For those living under a rock, Su Real is a DJ/producer synonymous with Trap, Hip Hop and urban dance music in India. In 2014 he ruled the music scene with his album “Trapistan” and is now out with his new album “Twerkistan”. An album boasting 16 explosive cross-genre playlist. Team Gaysi caught up with the musician to talk about his recently released powerful animated video “Soldiers” from the same album.
Q. What about the Kiss of Love protest inspire you to make this animated video “Soldiers” ?
Protests come and go, but meaningful ones are rare. The simple act of kissing that we Indians are expected to keep private, became so explosively amplified when performed in public. It was a graceful, artful response to an increasingly violent enforcement of moral policing. Although it started in Kerala as a response to specific incident(s), the symbolism spread and allowed disparate groups across the country to unite around this fundamental issue of personal liberty. One of my favorite books is Rules For Radicals, an activist handbook written by Saul D. Alinsky, first published in the ’70s in the U.S. and since recommended by Barrack Obama himself. In the book he often refers to tactics utilized by Mahatma Gandhi against the British. One of Alinsky’s basic rules (towards an effective campaign to enact real change) is to use tactics that your people enjoy, yet ridicules or infuriates the enemy. I believe both Mr. Alinsky and Gandhiji would have been proud of the Kiss of Love protests. Now, we need to keep on kissing until societal change is effected, so pucker up!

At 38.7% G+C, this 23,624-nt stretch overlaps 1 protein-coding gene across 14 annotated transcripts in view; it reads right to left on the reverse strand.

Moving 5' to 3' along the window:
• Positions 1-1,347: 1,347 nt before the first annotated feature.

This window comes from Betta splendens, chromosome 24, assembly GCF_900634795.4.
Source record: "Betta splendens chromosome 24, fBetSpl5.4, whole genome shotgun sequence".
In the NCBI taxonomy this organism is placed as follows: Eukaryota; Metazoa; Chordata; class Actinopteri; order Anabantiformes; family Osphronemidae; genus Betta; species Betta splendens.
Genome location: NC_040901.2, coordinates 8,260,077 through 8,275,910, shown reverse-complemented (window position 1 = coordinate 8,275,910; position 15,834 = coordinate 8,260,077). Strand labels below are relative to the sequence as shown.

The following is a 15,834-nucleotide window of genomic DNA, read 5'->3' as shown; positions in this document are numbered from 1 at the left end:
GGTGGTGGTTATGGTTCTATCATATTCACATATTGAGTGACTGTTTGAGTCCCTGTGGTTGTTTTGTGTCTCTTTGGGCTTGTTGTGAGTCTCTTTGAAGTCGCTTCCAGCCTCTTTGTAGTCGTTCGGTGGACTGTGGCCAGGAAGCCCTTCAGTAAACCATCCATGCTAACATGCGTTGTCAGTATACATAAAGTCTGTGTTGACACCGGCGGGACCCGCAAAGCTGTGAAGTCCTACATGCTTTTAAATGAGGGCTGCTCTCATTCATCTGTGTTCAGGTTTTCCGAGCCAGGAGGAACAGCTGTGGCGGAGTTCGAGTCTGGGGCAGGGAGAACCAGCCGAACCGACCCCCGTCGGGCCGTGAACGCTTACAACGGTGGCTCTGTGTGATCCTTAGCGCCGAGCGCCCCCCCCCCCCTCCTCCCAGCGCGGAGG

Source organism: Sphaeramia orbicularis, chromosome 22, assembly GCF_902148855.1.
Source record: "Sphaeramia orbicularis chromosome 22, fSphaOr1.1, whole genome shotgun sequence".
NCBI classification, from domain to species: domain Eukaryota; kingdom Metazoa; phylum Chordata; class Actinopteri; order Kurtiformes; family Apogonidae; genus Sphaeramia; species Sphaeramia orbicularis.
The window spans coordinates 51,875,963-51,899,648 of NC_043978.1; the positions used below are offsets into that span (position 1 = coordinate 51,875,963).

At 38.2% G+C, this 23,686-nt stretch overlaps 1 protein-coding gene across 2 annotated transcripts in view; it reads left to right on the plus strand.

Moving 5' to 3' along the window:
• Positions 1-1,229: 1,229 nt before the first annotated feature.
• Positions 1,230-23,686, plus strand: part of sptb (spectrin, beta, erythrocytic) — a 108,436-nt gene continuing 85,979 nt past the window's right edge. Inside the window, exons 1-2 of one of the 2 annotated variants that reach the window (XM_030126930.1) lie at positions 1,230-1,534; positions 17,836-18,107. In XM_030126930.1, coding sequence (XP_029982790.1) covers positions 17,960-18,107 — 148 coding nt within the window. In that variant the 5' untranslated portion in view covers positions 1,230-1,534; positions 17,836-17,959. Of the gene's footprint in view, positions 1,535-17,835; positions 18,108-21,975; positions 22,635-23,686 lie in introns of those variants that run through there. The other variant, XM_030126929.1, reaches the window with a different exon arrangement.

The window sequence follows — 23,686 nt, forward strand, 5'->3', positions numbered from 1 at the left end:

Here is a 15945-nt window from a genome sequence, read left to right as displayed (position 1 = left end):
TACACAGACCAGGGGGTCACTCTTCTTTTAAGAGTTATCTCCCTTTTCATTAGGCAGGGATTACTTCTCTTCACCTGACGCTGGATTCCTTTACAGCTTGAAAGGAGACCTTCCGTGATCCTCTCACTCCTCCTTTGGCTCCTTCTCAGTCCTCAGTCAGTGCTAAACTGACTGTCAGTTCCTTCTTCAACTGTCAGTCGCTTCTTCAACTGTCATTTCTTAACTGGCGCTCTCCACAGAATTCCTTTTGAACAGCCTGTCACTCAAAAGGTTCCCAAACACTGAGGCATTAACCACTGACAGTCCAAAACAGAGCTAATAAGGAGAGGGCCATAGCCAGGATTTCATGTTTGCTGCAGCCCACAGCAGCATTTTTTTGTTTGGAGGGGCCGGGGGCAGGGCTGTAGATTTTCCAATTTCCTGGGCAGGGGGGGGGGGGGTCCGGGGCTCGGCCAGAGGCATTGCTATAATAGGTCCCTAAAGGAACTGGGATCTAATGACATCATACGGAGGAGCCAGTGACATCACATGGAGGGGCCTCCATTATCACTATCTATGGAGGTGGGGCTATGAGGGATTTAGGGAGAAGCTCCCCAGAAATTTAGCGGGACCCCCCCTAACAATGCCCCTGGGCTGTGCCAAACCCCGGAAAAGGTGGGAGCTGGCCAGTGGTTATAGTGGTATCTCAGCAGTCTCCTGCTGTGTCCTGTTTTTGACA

Q. Art, music and politics come together in this video. What transpired this creation?